Once walking, you’ll soon find your own rhythm with them ... I found myself doing what I later discovered is called ‘Nordic walking’ with mine.

@Bala .. mine are also ‘my beloved walking poles’ :)
Having said that, my daughter was forever picking them up and asking me if I had forgotten something, after I’d paid for coffees etc. ;)
 
Camino(s) past & future
St Jean - Finisterre (August 2014)
Pamplona - Burgos (January 2015)
Bilbao - Santander (May 2015)
St Jean - Sahgún (2nd Sept - 20 Sept 2015)
León - Sarria (26/12/2015 - 04/01/2016)
Lisbon - Tomar (02/04/16 - 10/04/16)
Pau - Pamplona (August 2016)
#19
You can buy them super cheap from the Chinese Bazaars which are everywhere. My brother brought some and they worked well for two weeks, he then gave them to someone else when he left.
 
Camino(s) past & future
Camino Frances (2012, 2014, 2015, 2016). Seville-Astorga (Mar 2017). Mozarabe (Apr-May 2018)
#20
I spoke to the Spanish Tourist Office in Dublin and was told that the collapsible poles would not be allowed through security at any Spanish airport. The person I spoke to checked this put with Madrid just to be sure. I am glad the airlines are now making an exception in Santiago (see note elsewhere in this thread).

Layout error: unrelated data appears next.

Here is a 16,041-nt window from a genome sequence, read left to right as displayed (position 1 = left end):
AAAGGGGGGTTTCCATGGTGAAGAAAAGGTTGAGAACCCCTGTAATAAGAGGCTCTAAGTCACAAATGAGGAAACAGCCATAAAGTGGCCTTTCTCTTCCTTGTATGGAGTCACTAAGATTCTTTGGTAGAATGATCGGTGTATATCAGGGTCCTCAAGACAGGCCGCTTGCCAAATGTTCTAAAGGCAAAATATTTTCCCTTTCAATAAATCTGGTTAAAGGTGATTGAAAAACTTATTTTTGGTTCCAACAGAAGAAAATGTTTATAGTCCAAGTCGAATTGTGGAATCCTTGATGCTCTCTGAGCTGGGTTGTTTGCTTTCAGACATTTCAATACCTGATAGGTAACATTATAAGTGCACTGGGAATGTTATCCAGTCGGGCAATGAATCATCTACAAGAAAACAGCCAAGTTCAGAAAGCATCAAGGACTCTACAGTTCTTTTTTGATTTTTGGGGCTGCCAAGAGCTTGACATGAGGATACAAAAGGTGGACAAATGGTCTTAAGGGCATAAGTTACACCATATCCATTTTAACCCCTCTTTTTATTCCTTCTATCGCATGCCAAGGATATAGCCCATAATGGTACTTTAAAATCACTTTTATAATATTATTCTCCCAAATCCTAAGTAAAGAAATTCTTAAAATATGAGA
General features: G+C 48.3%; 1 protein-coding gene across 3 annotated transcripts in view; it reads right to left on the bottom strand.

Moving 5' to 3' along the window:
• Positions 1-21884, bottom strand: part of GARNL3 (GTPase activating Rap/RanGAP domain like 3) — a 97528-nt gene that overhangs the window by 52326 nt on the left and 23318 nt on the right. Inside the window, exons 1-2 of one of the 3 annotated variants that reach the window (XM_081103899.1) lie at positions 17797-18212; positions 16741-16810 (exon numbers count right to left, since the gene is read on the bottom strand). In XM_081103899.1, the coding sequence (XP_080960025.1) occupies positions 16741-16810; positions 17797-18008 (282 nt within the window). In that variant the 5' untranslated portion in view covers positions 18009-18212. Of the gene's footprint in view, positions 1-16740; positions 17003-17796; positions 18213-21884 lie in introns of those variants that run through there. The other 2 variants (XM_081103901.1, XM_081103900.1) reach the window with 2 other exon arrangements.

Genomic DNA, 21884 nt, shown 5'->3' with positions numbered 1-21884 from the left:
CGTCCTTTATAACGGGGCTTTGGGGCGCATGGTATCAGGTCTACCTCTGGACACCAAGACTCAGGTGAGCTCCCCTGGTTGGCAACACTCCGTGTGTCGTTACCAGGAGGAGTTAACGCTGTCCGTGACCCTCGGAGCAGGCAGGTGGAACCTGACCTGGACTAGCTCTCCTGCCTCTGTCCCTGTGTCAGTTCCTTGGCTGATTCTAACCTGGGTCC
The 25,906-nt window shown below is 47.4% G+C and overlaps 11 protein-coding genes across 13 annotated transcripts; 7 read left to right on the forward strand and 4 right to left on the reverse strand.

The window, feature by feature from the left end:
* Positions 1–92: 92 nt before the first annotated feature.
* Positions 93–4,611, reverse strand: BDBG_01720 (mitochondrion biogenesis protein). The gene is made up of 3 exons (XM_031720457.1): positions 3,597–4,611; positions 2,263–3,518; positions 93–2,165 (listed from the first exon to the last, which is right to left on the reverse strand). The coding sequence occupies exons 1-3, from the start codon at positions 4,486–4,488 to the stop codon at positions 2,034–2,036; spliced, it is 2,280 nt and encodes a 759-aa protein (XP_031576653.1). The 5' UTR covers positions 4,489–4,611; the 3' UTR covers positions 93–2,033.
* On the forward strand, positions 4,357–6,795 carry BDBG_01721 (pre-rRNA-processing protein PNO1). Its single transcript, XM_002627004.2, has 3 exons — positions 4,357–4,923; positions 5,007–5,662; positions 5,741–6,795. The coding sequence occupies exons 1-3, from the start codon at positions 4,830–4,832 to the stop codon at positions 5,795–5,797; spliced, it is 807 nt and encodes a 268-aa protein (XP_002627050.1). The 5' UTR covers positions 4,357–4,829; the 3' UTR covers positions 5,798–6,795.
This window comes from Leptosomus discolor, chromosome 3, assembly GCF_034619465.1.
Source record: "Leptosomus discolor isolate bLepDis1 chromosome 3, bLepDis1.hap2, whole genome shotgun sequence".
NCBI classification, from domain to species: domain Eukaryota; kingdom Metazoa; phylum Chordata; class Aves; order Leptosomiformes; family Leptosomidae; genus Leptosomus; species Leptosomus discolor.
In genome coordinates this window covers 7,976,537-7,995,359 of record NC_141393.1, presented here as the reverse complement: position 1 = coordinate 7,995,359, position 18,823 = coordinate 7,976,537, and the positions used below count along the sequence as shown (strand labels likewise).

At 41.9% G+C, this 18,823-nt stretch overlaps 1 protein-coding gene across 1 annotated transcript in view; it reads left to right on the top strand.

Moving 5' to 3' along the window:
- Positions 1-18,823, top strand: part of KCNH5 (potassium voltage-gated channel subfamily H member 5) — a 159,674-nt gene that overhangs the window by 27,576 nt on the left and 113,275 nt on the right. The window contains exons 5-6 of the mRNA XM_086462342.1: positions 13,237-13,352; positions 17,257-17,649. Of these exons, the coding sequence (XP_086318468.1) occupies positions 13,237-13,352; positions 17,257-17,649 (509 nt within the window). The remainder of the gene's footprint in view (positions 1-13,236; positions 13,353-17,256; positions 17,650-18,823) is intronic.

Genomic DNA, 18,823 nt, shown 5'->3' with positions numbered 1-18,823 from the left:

The sentence I've marked in bold above seems to have it backwards. Poles are never allowed through security at Santiago airport, but collapsible ones are often allowed through at other airports in Spain.
 
Camino(s) past & future
Aug-Sept(2016) SJPDP-Finisterre, July-Aug(2017) SJPDP-Muxia-Finisterre, July-Aug(2018) El Norte
#21
The sentence I've marked in bold above seems to have it backwards. Poles are never allowed through security at Santiago airport, but collapsible ones are often allowed through at other airports in Spain.
Although poles are ever allowed as carry-on on at the Santiago Airport I've read here that all the airlines that fly out of Santiago will allow you to check them in for FREE.
 

witsendwv

New Member
Camino(s) past & future
(2015)
#22
I wouldn't be without my ergonomic "Pacer Poles" They save my knees, esp. downhill, they also give me "Extra Legs" so I can walk uphill. I put them in my pack, separated, and put my pack in a rice bag, and sew it up. (Yes I save the needle and coarse thread, on a bit of thick paper, and shove it in at the last minute. Worked great the last 2 times. I check the whole thing. Saves the pack from damage, again in Sept!